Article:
You will no doubt require electrical work to be carried out in your home extension. That’s because there will be new sockets and lights that have to be wired in. And that’s where an electrician comes in. For the services of such a professional, you’ll pay anything from around £120 a day all the way up to £350 for a leading professional in London.


Once your new kitchen is built you’ll need the appliances plumbed in and a working water supply set up. This means connecting the water to the pipework and drainage systems.

For a plumber, you’ll pay from £120 to £250 per day.

New Kitchen Costs

The cost of a new kitchen depends on the quality of the cabinets, worktops and appliances that you’re looking for. Basic cabinets cost from £3,500, for instance, while luxury cabinets come in at around £5,100. You’ll then have to pay for a kitchen fitter. He or she will charge anything from £125 to £160 per day.

Fixtures and Fittings

You’ll no doubt require new light fittings for your new kitchen extension. For these, you can expect to pay from £100 to £300, depending on just how much you want to invest in this part of your décor.


The construction of your home extension may involve scaffolding, especially when it comes to installing the roofing and a Velux window or two. This normally works out at around £625 a week for a single scaffold of up to 10m high.

Skip Hire

You’ll usually need to hire skips and get a permit for them if they’re going to be on the road. A builder’s six to eight-yard skip comes in at an average cost of £220 to £410 a week.

Rental costs

The kitchen is an important part of the home to the extent it’s difficult to function without it. Not only that, but having an extension built can result in a lot of dirt and mess which you definitely don’t want trailed around the rest of the house. For these reasons many homeowners opt to rent a property for a few months while their property is being remodelled. This can certainly add to the overall cost of your extension.

Factors that Affect Costs

Having a kitchen extension built isn’t a ‘one size fits all scenario’ with a typical fixed cost. There are plenty of different issues which can affect the cost of your renovation – even if you’ve chosen the same type of extension as your neighbour opposite.

The type of professionals you require ie soil samplers, tilers, and carpet fitters, will matter as well as whether they are self-employed or work with a company (the size of that company will also matter since larger companies will tend to charge more). In addition, extensions to property in London will always cost more, due to the higher cost of labour there.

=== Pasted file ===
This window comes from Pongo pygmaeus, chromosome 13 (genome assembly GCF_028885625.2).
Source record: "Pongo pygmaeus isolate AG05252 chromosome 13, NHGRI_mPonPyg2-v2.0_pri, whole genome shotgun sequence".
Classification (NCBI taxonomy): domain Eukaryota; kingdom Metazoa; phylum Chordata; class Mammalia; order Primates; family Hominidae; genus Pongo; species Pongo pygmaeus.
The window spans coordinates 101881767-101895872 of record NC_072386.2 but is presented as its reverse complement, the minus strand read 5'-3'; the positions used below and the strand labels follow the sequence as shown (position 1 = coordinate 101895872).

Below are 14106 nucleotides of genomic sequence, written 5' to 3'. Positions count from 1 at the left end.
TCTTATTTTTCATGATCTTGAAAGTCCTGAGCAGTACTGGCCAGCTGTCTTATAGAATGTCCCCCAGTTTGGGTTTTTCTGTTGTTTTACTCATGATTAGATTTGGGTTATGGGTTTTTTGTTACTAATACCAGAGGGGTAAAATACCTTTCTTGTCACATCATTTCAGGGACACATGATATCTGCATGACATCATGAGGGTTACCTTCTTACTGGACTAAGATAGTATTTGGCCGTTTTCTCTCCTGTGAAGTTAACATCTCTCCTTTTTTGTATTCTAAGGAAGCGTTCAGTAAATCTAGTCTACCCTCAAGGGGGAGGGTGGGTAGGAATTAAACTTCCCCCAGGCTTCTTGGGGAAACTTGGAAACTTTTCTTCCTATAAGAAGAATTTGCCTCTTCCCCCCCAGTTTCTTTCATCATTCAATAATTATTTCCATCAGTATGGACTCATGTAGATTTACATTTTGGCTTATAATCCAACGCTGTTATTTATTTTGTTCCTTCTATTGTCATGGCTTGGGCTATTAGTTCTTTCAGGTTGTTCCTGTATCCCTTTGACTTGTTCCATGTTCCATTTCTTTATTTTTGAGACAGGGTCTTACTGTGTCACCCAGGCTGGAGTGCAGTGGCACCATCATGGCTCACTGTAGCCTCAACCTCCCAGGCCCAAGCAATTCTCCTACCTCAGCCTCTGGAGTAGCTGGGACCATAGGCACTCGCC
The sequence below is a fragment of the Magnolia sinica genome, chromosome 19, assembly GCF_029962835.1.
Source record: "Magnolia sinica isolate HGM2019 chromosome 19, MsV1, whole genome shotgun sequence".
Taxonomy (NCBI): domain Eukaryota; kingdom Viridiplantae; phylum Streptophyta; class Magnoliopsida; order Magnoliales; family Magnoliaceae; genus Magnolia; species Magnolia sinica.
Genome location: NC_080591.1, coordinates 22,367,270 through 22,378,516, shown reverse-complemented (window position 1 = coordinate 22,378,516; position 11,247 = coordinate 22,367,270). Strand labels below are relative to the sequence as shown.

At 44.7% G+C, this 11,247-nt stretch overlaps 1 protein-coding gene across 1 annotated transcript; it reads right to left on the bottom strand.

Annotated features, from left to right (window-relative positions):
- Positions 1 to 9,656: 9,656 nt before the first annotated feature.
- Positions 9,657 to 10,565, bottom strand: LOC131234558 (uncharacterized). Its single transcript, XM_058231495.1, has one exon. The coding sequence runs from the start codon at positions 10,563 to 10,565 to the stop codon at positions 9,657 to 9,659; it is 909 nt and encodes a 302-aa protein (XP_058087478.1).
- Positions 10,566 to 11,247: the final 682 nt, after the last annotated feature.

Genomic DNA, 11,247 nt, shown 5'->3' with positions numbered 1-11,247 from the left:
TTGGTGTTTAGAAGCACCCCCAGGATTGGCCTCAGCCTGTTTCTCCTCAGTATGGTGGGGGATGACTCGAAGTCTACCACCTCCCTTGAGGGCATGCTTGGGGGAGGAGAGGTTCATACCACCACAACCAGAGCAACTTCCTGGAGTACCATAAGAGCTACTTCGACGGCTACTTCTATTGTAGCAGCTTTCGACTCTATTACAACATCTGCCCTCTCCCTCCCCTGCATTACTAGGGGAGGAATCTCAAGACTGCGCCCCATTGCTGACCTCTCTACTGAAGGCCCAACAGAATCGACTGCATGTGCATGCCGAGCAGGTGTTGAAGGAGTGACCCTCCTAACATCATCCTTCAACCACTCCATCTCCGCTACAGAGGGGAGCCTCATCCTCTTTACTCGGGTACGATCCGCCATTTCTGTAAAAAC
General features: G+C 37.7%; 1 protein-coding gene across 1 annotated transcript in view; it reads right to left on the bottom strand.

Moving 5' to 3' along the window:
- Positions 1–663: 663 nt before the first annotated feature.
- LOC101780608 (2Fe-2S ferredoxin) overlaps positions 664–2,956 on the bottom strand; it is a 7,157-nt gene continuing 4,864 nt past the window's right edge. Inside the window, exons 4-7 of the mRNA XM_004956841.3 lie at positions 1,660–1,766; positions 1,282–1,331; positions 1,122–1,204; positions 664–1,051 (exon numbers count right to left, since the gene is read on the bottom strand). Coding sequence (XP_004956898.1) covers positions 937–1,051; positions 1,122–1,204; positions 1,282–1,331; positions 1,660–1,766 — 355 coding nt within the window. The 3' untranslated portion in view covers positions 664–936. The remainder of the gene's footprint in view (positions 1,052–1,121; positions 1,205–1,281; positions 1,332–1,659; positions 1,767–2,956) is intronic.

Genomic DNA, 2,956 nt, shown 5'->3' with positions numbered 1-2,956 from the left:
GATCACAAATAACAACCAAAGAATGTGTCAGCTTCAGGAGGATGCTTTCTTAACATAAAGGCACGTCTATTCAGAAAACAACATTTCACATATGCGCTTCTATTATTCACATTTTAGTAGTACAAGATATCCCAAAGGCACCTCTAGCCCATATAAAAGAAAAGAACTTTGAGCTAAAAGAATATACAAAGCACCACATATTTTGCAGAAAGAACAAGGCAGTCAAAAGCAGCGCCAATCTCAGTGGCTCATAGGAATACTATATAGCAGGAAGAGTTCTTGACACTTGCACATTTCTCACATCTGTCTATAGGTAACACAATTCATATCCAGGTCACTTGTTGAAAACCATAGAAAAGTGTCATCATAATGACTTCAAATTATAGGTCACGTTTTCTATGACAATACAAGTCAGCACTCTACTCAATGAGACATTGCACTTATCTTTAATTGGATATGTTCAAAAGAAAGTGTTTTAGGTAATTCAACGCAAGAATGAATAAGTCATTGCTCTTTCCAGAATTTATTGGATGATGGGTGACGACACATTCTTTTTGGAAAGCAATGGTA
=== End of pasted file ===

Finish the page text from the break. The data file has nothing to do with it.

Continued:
Size & Type of Extension

The size of the extension will obviously affect the price, as will the difficulty (or simplicity) of the design

A wraparound extension will be far larger and more complex to build than a single storey rear extension so will obviously cost more. The same applies to a double storey extension. An extension can be any size and the larger it is, the more materials you’ll use and the longer tradesmen will remain onsite.

Structural Changes

If you have a neighbour whose property adjoins your own then you’ll need to get a party wall agreement. This can come to as much as £1000 and you’ll require the assistance of a structural engineer.

Surveys you may be asked to undertake before starting the build, in order to comply with Building Regulations, include those for the potential of flooding and how the build will affect the natural environment and wildlife in the area. These typically cost around £700.

Quality of Kitchen Components

A newly renovated kitchen

The type of materials you choose will certainly have a bearing. A worktop with a composite finish will cost a lot less than one made from Italian marble, for instance.

When it comes to fitting out your kitchen extension, there’s a rough estimate of what the materials, such as cabinetry, worktops and appliances will cost.

The percentage is based on the overall value of the property, with five per cent spent on the interior of the new kitchen extension. This breaks down further into:

  • 30 per cent of your budget on cabinetry
  • 15 per cent on appliances
  • 10 per cent on worktops
  • 5 per cent on flooring

Planning Permission Fees

As well as complying with Building Regulations, your extension may also require planning approval (which costs around £200 per application).

It can be possible to use permitted development rights to add on a ‘larger rear extension’, but this must be given the go ahead by the local authority. An application for this is around £100.

Reasons to Get a Kitchen Extension

If you need more space for a growing family then having a kitchen extension built is far more cost effective than having to move house. It’s also less hassle. And, not only that, but you get to stay with the nice neighbours.

Another plus point of an extension is that you’ll usually recoup a lot of the cost when you do eventually come to sell the house. That’s because it will add value, meaning you can sell for a higher price.

DIY Vs Hiring a Professional

Yes, you’ll pay a lot more to have your kitchen extension professionally built, than if you do it yourself. But, you’ll also have the peace of mind that it’s been done properly, and in a reasonable timescale.

You’ll also get a legal guarantee with the extension if it’s been carried out by a team of professionals.